Tuesday, June 20, 2017

Moscow Spends More than Twice the Share of Its GDP on Military than the US Does, Beggaring Russia and Prompting Dissent

Paul Goble

            Staunton, June 19 – Vladimir Putin has increased Russia’s defense spending to 7.4 percent of GDP, more than twice the share of such spending by the United States (3.1 percent) and nearly four times the figure for China (1.7 percent), something that has depressed much of the rest of the Russian economy more than sanctions and is now prompting dissent.

            Those figures, gathered by Radio Liberty analysts, are now becoming a regular feature in Russian commentaries which point out that it is this enhanced military spending has contributed to Russia’s economic decline and the impoverishment of the population (rusmonitor.com/putin-tratit-na-vojjnu-74-vvp-istoshhaya-ehkonomiku-medicinu-i-obrazovanie-smi.html).

            And now ever more Russians are beginning to protest, arguing that Putin’s spending on the war in Syria, for example, is depriving them of much needed infrastructure and social welfare spending at home.  Opposition leader Grigory Yavlinsky points to a petition drive to demand a reordering of Moscow’s priorities (yavlinsky.ru/news/mir/domoi).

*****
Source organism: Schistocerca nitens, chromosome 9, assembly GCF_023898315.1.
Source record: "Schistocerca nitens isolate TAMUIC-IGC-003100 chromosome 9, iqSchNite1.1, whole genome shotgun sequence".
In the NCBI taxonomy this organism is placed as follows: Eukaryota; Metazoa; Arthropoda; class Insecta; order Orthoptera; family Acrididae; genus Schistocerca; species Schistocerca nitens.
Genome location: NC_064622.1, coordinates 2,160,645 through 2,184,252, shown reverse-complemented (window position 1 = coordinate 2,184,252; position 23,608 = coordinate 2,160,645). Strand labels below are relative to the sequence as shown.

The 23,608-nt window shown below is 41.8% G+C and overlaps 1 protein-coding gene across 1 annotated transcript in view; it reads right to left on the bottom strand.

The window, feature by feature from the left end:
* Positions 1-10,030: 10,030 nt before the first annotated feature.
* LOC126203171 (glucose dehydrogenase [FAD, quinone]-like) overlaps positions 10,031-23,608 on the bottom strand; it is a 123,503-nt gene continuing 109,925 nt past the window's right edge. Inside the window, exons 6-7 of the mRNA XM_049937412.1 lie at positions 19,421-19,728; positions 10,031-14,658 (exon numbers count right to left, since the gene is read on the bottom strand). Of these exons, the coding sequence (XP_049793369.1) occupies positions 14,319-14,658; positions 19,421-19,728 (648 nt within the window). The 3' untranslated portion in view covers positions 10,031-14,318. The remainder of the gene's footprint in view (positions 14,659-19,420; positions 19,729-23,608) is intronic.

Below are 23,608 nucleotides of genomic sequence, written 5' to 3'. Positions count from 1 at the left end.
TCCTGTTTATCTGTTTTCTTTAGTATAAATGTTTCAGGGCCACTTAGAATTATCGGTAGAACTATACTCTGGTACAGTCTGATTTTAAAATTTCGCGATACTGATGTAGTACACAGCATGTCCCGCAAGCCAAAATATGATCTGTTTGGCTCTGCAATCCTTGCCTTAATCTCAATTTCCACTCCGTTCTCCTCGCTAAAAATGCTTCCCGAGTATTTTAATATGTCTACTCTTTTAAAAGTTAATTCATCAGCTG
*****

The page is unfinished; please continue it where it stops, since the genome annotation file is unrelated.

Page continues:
In commenting upon it, he notes that Moscow has already spent at least 100 billion rubles on its war in Syria, an amount that could build 400 kindergartens, cure 360,000 cancer victims, increase the financing of universities, and boost payments for children’s needs.

            “One firing of the Kaliber cruise missile costs 85 million rubles,” an amount equal to the average pay of 2500 teachers or 2000 doctors,” Yavlinsky says, and to many other needs of Russians who today cannot make ends meet or get the health care or education that they and the country requires for a better future.

            “Today,” he continues, “the president and the government do not have the desire or political will for changing things in our country.” Therefore, he is calling “as an economist, a politician and a human being to end the war in Syria, to end Russia’s participation in any military adventures and to return the attention of the state and budget to Russia.”

            Petitions to that effect which circulated in Omsk, Barnaul, and Pskov in May found enormous support for that idea, Yavlinsky says. Russians overwhelmingly want “the construction of normal roads,” hospitals, schools and libraries to be kept open, and housing to be improved. They are less than completely enthusiastic about sending money abroad.

            The opposition leader says that he will make this a centerpiece of his campaign for president. “The time has come to act together,” to bring Russia once again “home.”

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